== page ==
On September 21, Russia carried out its most significant missile attack in weeks on Ukraine. It hammered its energy infrastructure in what officials said was the first salvo of a new air campaign against the Ukrainian power sector.
In the aftermath of this massive missile strike, five western, central, and eastern Ukrainian regions reported power outages. The attack brought back memories of the several airstrikes on vital infrastructure last winter that resulted in widespread outages and left millions of Ukrainians without heat during the brutal winter.
Ukrainian officials noted that a nine-year-old child was among the 18 injured in the airstrikes. A regional governor also reported the deaths of two individuals in a separate overnight Russian shelling.
Using a famous catchphrase from a popular show, lawmaker Andrii Osadchuk wrote on platform X (previously Twitter): “Winter is coming. Tonight (Russia) renews missile attacks on Ukrainian energy infrastructure.” Russia intermittently carries out aerial strikes on Ukraine, firing various cruise and ballistic missiles and kamikaze drones.
However, this particular strike was the first in six months directed at power infrastructure targets, according to grid operator Ukrenergo. After strikes last winter severely damaged nearly half of the nation’s energy system and forced grid operators to impose frequent rolling power outages, Ukraine has been rushing for months to do repairs.
❗️A massive Russian missile strike on the morning of September 21 damaged some energy facilities in central and western #Ukraine. This was the first Russian attack on the energy system in the last six months, Ukrenergo reported.
📷: State Emergency Service pic.twitter.com/oO1lN2LKjC
— KyivPost (@KyivPost) September 21, 2023
Ukrenergo has been tenaciously fixing damage as soon as feasible along with DTEK, Ukraine’s largest private power company. However, Russian troops have demonstrated an incredible ability to keep them on the defensive, occasionally even hitting the same target again right after repairs are completed.
As news of the Russian missile strike started to flood social media, some Ukrainians posted photos of dark plumes of smoke billowing in the Ukrainian skies. The netizens took to Platform X to detail the aftermath, with some reporting that hot water had disappeared from taps as thermal infrastructure came under attack.
The Russian military began a deliberate bombing operation in October 2022 to destroy Ukraine’s civilian water, electrical, and heating systems. The aim was to weaken Ukraine’s resolve to resist and subdue its people. In a campaign for some six months, 50% of Ukraine’s energy sector was impacted.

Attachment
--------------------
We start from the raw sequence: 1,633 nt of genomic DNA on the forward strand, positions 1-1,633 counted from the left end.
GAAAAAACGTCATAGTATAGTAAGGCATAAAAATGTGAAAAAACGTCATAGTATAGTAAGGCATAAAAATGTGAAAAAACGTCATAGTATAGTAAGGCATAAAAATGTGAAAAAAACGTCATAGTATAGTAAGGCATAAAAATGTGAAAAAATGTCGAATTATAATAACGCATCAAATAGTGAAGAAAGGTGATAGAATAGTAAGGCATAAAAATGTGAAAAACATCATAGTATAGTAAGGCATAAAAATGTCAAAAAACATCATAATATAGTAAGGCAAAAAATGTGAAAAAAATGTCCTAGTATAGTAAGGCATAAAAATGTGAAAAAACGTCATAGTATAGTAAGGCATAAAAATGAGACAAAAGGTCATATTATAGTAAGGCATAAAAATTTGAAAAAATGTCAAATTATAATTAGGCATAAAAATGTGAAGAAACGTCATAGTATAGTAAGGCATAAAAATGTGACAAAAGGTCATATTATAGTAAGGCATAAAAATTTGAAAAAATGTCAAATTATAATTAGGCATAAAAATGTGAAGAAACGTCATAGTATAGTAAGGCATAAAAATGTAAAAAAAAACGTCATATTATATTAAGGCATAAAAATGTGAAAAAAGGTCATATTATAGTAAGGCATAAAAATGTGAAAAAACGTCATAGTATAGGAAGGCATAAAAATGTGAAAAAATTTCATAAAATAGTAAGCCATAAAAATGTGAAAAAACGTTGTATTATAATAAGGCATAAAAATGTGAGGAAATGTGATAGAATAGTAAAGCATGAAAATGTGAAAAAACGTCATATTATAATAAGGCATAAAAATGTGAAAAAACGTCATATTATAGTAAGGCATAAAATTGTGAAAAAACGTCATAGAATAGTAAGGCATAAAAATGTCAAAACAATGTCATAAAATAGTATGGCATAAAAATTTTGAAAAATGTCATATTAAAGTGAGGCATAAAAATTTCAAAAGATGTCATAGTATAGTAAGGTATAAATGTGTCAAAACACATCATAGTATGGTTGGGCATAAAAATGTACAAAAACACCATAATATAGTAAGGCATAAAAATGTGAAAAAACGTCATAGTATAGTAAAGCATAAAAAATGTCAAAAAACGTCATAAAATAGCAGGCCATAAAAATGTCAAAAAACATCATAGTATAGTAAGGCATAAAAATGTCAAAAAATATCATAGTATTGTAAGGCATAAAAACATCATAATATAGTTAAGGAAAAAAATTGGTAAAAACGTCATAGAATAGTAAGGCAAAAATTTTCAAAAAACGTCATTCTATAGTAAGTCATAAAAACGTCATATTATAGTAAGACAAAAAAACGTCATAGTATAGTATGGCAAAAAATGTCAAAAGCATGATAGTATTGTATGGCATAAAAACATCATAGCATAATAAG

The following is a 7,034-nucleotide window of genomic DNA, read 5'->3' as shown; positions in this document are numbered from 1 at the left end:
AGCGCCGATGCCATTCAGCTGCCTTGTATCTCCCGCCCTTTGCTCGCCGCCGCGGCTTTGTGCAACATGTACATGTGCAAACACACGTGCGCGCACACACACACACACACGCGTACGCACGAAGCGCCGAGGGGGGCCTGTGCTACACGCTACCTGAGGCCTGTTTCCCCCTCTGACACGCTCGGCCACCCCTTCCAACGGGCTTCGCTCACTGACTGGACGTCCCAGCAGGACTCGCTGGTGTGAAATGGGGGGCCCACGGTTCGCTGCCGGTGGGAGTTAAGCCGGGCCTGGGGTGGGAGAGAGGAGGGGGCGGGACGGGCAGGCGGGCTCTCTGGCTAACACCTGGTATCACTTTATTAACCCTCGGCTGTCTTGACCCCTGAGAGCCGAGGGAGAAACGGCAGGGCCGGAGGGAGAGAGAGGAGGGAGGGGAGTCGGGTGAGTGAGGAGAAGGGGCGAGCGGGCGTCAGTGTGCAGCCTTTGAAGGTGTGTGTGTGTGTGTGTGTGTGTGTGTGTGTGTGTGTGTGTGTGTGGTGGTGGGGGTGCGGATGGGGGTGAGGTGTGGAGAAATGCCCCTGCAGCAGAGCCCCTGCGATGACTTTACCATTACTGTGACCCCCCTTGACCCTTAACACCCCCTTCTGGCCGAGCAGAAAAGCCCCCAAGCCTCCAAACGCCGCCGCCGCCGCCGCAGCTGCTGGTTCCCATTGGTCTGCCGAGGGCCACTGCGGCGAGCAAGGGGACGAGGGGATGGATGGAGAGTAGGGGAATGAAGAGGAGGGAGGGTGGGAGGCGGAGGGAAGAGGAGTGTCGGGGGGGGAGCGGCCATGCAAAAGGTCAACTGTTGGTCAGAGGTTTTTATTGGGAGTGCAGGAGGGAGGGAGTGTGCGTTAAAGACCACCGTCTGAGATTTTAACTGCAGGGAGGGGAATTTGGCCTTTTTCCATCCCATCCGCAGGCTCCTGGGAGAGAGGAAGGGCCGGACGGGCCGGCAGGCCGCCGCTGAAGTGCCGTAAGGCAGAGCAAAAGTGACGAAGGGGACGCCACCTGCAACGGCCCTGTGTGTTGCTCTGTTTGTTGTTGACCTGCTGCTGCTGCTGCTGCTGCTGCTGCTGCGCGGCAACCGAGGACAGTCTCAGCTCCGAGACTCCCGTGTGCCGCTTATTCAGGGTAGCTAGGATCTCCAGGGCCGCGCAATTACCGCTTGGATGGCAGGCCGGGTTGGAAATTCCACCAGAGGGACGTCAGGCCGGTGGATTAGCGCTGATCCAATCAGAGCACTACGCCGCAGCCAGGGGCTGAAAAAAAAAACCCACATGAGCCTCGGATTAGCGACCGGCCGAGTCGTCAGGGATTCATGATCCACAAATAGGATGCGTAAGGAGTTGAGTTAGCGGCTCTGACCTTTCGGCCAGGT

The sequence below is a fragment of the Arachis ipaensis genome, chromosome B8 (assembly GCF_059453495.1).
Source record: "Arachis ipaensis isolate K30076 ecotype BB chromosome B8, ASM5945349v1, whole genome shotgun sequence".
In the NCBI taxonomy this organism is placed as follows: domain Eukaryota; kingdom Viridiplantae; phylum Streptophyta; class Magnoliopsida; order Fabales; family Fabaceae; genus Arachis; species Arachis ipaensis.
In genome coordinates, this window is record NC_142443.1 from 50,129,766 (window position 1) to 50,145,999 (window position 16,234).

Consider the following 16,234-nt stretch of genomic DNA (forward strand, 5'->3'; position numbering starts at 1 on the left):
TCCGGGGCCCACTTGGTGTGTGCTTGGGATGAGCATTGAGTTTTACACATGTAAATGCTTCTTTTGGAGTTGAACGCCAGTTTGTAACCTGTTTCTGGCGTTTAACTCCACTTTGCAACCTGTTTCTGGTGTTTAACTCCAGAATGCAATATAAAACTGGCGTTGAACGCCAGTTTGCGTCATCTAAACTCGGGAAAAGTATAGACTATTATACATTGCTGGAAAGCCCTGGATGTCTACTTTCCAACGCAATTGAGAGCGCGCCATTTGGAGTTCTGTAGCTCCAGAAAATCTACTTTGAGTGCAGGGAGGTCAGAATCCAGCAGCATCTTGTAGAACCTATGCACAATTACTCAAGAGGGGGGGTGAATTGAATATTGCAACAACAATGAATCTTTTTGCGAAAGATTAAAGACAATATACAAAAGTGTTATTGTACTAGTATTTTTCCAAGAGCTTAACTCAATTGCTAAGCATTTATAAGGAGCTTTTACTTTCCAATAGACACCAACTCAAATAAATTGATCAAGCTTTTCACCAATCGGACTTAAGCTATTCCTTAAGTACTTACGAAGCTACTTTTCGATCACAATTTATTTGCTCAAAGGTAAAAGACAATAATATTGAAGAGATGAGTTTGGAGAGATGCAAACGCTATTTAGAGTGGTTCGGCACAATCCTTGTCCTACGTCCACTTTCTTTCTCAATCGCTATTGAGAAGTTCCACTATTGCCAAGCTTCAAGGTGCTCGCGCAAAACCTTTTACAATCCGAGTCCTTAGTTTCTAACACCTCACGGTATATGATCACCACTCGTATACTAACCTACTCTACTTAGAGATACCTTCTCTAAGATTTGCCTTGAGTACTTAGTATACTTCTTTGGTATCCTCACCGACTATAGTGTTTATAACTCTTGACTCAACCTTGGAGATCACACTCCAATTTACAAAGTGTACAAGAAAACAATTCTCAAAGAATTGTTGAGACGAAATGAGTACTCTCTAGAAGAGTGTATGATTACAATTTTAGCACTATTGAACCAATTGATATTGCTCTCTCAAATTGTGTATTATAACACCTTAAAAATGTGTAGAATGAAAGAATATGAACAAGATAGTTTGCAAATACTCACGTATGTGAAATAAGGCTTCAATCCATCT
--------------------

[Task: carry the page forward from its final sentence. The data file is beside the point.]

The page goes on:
While power transmission lines, substations, and heating and cooling facilities are being repaired, 6.8 gigawatts of power-producing capacity is still not operational six months on; Ukraine’s current goal is to have 68% of the energy sector active by the end of September, as opposed to 51% in early August.
Against that backdrop and as the embattled country braces for another winter, the attacks on operational power infrastructure look like bad news for Ukraine. Even though Kyiv has now received and deployed air defenses from the West, guarding against attacks in such a large country remains a task.
Despite being caught on the back foot with a spate of attacks on Crimea and its Black Sea Fleet in recent days, Russian forces have continued to rain down missiles and suicide drones on Ukraine.
This has prompted another round of calls to arm Ukraine with more air defense systems, something it will need to ward off aerial strikes as it approaches winter.
US Defense Secretary Lloyd Austin recently urged Western defense officials to “dig deep” and give Ukraine new air defense systems for fending off frequent Russian missiles. “Air defense is saving lives,” Austin said. “I urged allies and partners to dig deep and donate whatever air defense munitions they can as Ukraine heads into another winter of war.”
Another US Military Package But No ATACMS!
A US official informed CNN that the White House intends to provide Ukraine with a fresh aid package when President Volodymyr Zelensky visits the country on September 21.
The source noted that based on current drawdown authority, the package will add to the nation’s air defense, anti-aircraft, anti-armor, and artillery capabilities, better preparing it for continuous counteroffensives and beyond.
Ahead of a challenging winter, when additional attacks on vital infrastructure are anticipated, Ukraine is also expected to benefit from the package’s air defense capabilities in defending its skies.
However, the ATACMS, or Army Tactical Missile Systems, which would provide Ukrainian soldiers the capacity to strike targets at a greater distance, are not anticipated to be part of the package. John Kirby, a spokesman for the National Security Council, said that while ATACMS are “not off the table,” the agencies considering whether to provide the weapons have not decided yet.
While ATACMs would give long-range capabilities to Kyiv, the US military has informed the White House that Ukraine’s more urgent needs during the counteroffensive are vehicles, mine-clearing equipment, and short-range anti-aircraft equipment to penetrate Russian defenses.
When questioned if he would be upset not to obtain those capabilities, Zelensky responded, “For us, that’ll be a loss if we won’t be able to get that weapon which will protect us.” However, he added, “But it’s not a disappointment. It’s just going to be a loss.”
This announcement is when Western media and military watchers have been speculating that the US might finally allow a transfer of the long-sought ATACMS. Although a host of weapons will enter Kyiv, the coveted ATACMS will not be one of them for now.
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